Ever wonder what the name of a place meant? Sometimes it’s easy, as in “San Francisco” being the name of a city named after St. Francis. Other times, however, it’s almost impossible to tell at a glance because the place-name is in an obscure or even dead language.
Enter the Atlas of True Names, featured in today’s entry at Strange Maps. As the post’s author explains:
Travellers, discoverers and cartographers have named the world around us so that we might find our way in it. The purpose of a place name, therefore, is to be as distinguishing as possible. But there is another, opposite force at work in toponymy: geographical and other similarities often lead to different places receiving similar names — even if these names are then modified by differences in language.The English city of Oxford and the Dutch city of Coevoorden (*) were named after river segments shallow enough to facilitate bovine transport.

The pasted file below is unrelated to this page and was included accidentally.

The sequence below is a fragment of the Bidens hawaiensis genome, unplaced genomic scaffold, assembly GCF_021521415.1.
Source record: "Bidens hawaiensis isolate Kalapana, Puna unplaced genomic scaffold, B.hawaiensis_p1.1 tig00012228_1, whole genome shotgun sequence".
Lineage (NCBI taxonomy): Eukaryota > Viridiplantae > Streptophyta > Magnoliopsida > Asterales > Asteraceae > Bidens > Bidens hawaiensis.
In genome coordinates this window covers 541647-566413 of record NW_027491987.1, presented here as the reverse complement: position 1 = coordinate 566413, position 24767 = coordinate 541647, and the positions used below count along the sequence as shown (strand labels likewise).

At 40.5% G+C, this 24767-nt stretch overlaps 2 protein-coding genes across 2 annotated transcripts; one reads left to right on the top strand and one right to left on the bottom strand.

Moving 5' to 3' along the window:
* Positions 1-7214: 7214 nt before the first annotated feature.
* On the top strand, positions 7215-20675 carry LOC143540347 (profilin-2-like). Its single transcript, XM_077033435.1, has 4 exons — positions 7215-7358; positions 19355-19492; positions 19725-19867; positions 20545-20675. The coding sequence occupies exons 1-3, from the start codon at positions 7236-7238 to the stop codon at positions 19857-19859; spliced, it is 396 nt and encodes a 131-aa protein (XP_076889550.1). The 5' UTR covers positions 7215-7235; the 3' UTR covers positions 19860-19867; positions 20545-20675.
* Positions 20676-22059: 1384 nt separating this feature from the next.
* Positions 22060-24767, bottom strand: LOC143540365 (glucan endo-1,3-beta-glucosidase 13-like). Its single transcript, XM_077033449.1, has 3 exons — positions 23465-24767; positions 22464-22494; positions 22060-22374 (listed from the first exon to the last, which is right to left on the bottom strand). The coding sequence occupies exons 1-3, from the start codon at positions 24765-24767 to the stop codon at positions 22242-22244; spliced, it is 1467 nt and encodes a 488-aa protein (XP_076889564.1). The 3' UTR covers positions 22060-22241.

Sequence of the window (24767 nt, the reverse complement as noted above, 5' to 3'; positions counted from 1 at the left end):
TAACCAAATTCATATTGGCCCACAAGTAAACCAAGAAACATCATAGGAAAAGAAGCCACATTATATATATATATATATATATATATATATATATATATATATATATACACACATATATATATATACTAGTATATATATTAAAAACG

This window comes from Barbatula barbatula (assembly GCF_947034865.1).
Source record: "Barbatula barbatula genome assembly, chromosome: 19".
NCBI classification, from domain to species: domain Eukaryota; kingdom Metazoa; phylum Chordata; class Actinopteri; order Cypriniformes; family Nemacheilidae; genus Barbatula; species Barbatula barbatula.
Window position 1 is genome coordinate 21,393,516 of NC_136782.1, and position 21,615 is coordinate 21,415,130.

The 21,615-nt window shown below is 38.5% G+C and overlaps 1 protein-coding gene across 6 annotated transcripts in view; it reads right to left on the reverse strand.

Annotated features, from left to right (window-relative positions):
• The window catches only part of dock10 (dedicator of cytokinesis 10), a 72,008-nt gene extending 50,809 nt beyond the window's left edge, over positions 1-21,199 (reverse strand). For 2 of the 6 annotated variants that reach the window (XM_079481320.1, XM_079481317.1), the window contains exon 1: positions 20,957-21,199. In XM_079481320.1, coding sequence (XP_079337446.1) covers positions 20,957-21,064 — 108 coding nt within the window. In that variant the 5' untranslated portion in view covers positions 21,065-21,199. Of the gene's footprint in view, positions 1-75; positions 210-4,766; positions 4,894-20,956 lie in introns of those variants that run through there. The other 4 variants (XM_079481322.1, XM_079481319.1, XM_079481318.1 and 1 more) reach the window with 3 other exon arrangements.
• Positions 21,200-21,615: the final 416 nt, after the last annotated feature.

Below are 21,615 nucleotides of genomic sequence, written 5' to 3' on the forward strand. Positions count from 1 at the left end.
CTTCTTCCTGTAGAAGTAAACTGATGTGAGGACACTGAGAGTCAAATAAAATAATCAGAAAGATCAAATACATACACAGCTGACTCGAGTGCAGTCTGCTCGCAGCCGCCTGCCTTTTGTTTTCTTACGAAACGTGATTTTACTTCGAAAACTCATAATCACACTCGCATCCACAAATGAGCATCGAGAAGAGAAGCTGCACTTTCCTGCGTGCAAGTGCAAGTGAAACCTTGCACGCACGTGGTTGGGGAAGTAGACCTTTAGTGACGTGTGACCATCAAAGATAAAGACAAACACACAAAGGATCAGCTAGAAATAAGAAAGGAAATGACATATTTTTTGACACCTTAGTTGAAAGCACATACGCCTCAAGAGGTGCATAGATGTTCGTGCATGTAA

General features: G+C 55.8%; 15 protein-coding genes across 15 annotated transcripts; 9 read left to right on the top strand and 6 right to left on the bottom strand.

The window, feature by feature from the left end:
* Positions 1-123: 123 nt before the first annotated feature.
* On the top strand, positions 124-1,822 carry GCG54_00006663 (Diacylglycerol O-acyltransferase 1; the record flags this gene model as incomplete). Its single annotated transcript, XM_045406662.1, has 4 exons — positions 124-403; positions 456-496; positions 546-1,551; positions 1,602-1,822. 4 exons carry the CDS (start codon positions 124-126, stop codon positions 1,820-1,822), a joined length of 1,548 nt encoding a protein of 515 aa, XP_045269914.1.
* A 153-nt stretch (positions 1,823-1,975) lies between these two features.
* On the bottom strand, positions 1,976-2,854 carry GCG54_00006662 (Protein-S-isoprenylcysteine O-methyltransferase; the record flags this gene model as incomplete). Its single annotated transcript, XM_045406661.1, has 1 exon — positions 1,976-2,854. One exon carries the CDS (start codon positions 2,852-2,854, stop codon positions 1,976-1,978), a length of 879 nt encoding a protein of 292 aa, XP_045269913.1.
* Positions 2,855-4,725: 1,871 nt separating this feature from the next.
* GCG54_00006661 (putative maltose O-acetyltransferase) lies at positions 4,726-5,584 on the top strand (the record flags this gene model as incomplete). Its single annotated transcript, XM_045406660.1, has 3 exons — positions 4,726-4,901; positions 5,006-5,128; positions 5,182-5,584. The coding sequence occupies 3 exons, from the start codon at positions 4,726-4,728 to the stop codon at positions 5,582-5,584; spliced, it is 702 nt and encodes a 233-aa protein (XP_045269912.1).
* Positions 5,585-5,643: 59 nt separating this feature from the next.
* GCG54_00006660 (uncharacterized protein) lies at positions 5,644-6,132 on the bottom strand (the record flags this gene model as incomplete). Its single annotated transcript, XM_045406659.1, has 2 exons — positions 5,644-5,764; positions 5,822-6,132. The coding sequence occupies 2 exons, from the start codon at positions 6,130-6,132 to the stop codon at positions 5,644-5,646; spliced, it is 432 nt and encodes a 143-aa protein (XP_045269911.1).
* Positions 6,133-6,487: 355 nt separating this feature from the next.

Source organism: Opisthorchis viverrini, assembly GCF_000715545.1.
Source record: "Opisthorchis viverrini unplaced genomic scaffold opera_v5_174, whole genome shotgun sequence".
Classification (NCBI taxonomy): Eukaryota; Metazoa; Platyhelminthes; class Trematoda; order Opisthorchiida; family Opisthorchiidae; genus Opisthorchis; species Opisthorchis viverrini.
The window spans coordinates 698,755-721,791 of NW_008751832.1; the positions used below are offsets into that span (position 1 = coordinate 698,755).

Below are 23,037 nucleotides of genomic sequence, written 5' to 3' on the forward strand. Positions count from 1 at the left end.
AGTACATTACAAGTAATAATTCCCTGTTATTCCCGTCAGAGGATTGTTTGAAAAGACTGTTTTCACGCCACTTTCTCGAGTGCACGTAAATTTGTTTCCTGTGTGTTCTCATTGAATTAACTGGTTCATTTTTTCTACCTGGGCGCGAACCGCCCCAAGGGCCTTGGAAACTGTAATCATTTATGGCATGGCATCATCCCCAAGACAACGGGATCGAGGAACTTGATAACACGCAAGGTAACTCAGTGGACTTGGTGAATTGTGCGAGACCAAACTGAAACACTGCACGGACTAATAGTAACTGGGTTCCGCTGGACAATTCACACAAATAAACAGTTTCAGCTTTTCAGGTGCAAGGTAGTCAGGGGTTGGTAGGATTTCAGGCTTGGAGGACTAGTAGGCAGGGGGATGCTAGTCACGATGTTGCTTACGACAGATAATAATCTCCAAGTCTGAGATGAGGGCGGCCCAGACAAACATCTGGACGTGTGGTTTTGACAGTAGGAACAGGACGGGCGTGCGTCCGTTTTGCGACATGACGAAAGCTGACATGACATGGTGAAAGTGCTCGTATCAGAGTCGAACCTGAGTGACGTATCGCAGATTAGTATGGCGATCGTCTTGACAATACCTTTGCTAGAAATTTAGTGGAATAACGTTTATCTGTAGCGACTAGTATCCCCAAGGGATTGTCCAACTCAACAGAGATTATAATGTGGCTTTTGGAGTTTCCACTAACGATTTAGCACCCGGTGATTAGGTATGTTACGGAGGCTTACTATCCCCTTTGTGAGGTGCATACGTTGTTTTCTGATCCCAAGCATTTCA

This phenomenon becomes apparent when one digs up the ‘deep etymology’ of place names, as is done in The Atlas of True Names. The Atlas substitutes the original meanings of the world’s place names for the better-known, ossified toponyms.
Neat! I want a copy of this for myself. I love stuff like this.